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I am trying to prove Poincare's inequality for $u \in W_0^{1,p}(\Omega)$, where $\Omega \subset \mathbb{R}^n$ is an open bounded set and $1 \leq p < \infty$. This is Poincare's inequality:

$||u||_{L^p(\Omega)} \leq C ||\nabla u ||_{L^p(\Omega)}$.

For $p < N$ the inequality follows applying Sobolev-Gagliardo-Nirenberg inequality. Indeed, $$||u||_{p^*} \leq C||\nabla u||_{p}, $$ and from the fact that $\Omega$ is bounded we have $||u||_p \leq \tilde{C} ||u||_{p^*} \leq C||\nabla u||_{p}$.

How can I prove the inequality for $ N \leq p < \infty$ ?

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  • $\begingroup$ It is proven in Evans, using a contradiction argument and Rellich's theorem. $\endgroup$
    – Ian
    Jun 24, 2016 at 23:17
  • $\begingroup$ @Ian Can it be proven without using Rellich's theorem? $\endgroup$
    – D1X
    Jun 24, 2016 at 23:19
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    $\begingroup$ I doubt it; the actual value of the constant is quite sensitive to specifics of the domain. $\endgroup$
    – Ian
    Jun 24, 2016 at 23:30
  • $\begingroup$ Okay, thank you very much. $\endgroup$
    – D1X
    Jun 27, 2016 at 12:28

1 Answer 1

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Take any $u \in C_c^\infty(\Omega)$. Let $x = (y,x_n)$ where $x_n \in \mathbb R, y \in \mathbb R^{n-1}$.Then due $u$ having compact support, we have some $z \in \mathbb R$ such that $(y,z) \in \Omega$ and $u(y,z) = 0$. Then $$ |u(x)| = |u(y,x_n) - u(y,z)| = \left| \int_z^{x_n} \frac{du}{dx_n}(y,t)dt \right| \le \int_z^{x_n} \left| \frac{du}{dx_n}(y,t)\right| dt $$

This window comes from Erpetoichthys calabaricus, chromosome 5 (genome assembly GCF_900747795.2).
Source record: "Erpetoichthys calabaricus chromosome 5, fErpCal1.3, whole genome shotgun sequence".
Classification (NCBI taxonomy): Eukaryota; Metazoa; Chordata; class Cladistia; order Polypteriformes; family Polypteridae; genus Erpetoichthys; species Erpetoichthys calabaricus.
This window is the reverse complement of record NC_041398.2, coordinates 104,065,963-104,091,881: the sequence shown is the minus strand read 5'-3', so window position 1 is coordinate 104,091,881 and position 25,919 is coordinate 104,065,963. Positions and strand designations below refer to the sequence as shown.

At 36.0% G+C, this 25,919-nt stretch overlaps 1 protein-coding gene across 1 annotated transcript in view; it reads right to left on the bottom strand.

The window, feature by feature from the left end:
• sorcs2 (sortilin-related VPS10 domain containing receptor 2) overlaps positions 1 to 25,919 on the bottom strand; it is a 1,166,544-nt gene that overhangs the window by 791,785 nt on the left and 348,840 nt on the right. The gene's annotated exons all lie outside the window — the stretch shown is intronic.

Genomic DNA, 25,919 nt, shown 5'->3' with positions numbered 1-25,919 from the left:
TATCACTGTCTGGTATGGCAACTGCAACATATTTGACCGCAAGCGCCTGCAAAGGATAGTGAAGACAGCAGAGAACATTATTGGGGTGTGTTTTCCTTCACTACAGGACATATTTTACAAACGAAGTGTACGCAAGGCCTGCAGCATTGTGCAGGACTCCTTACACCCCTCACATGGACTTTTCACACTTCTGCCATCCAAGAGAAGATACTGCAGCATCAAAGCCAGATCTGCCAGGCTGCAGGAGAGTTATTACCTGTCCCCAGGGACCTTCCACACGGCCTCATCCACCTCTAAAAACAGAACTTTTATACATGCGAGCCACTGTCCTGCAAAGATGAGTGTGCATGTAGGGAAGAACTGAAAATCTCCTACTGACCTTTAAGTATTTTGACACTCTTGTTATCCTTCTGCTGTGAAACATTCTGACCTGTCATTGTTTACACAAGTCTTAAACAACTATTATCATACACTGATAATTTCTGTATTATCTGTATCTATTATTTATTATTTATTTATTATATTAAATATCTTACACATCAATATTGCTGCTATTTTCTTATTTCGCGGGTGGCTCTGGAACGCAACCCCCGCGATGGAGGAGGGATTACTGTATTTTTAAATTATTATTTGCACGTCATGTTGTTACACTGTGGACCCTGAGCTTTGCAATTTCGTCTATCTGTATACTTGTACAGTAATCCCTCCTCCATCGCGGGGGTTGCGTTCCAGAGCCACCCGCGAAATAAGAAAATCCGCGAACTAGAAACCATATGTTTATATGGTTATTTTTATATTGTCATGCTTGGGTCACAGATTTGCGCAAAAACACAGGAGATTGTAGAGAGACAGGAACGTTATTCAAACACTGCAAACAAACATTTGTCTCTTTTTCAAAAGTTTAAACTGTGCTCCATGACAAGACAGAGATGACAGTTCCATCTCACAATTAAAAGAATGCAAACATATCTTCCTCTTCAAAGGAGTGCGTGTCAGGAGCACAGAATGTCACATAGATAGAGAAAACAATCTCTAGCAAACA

Applying holder inequality to the latter, and noting that $|x_n-y| \le diam(\Omega)$ we get $$ |u(x)| \le diam(\Omega)^{\frac{p-1}{p}} \Big( \int_{z}^x \left| \frac{du}{dx_n}(y,t) \right|^p dt \Big)^{\frac{1}{p}} \le diam(\Omega)^{\frac{p-1}{p}} \Big( \int_{-\infty}^\infty \left| \frac{du}{dx_n}(y,t) \right|^p dt \Big)^{\frac{1}{p}}$$ Hence $$ |u(y,x_n)|^p \le diam(\Omega)^{p-1} \int_{-\infty}^{\infty} \left| \frac{du}{dx_n}(y,t)\right|^p dt $$ Integrating over $x_n \in \mathbb R$ (in fact over $x_n \in \pi_n(\Omega)$ where $\pi_n:\mathbb R^n \to \mathbb R$ is a projection on last coordinate) we get $$ \int_{\mathbb R}|u(y,x_n)|^p dx_n \le diam(\Omega)^{p-1} \int_{\pi_1(\Omega)}\int_{-\infty}^{\infty} \left| \frac{du}{dx_n}(y,t)\right|^pdt dx_n \le diam(\Omega)^p \int_{-\infty}^{\infty} \left|\frac{du}{dx_n}(y,x_n)\right|^p dx_n$$ Integrating over $y \in \mathbb R^{n-1}$ we finally get ( by Fubinii - everything is non-negative) $$ \int_{\mathbb R^n} |u(x)|^p d\lambda_n(x) \le diam(\Omega)^p \int_{\mathbb R^n} \left|\frac{du}{dx_n}(x)\right|^p d\lambda_n(x)$$ where $\lambda_n$ is Lebesgue measure on $\mathbb R^n$. Please note that we could do the same with any of the derivatives $\frac{du}{dx_j}$ (but for $j \not \in \{1,n\}$ it's harder to write since we would need something like $x=(y_1,x_j,y_2)$ where $y_1 \in \mathbb R^{j-1}, y_2 \in \mathbb R^{n-j+1}$ and proceed analogously on $x_j$ as we did on $x_n$. Hence adding all those inequalities $$ \int_{\mathbb R^n}|u(x)|^pd\lambda_n(x) \le diam(\Omega)^p \int_{\mathbb R^n}|\frac{du}{dx_j}(x)|^p d\lambda_n(x) \qquad j \in \{1,...,n\}$$ we get $$ \int_{\mathbb R^n} |u(x)|^p d\lambda_n(x) \le \frac{diam(\Omega)^p}{n} \int_{\mathbb R^n} \sum_{j=1}^n |\frac{du}{dx_j}(x)|^p d\lambda_n(x) $$ Lastly, note that all norms on $\mathbb R^n$ are equivalent, hence there is some constant $A(n,p)$ such that $$\sum_{j=1}^n |\frac{du}{dx_j}(x)|^p \le A(n,p) \Big(\sum_{j=1}^n | \frac{du}{dx_j}(x)|^2\Big)^{\frac{p}{2}} = A(n,p)\|\nabla u(x)\|^p $$ (the constant $A(n,p)$ can be calculated). Hence if $C(n,p,\Omega) = \frac{diam(\Omega)}{n}A(n,p)$ then $$ \int_{\mathbb R^n} |u(x)|^p d\lambda_n(x) \le C(n,p,\Omega) \int_{\mathbb R^n}\|\nabla u(x)\|^p d\lambda_n(x) $$ Or equivalently for some constant $\widehat{C} := \widehat{C}(n,p,\Omega)$ we get $\|u\|_{L_p(\Omega)} \le \widehat{C}\|\nabla u\|_{L_p(\Omega)}$. Since the result is true for any $u \in C_c^\infty(\Omega)$ (with the constant that does not depends on the function!), the result will remain true for any $u \in W_0^{1,p}(\Omega)$, since $C_c^\infty(\Omega)$ is dense in $W_0^{1,p}(\Omega)$ (so we can pass to the limit on both sides with our approximating sequence).

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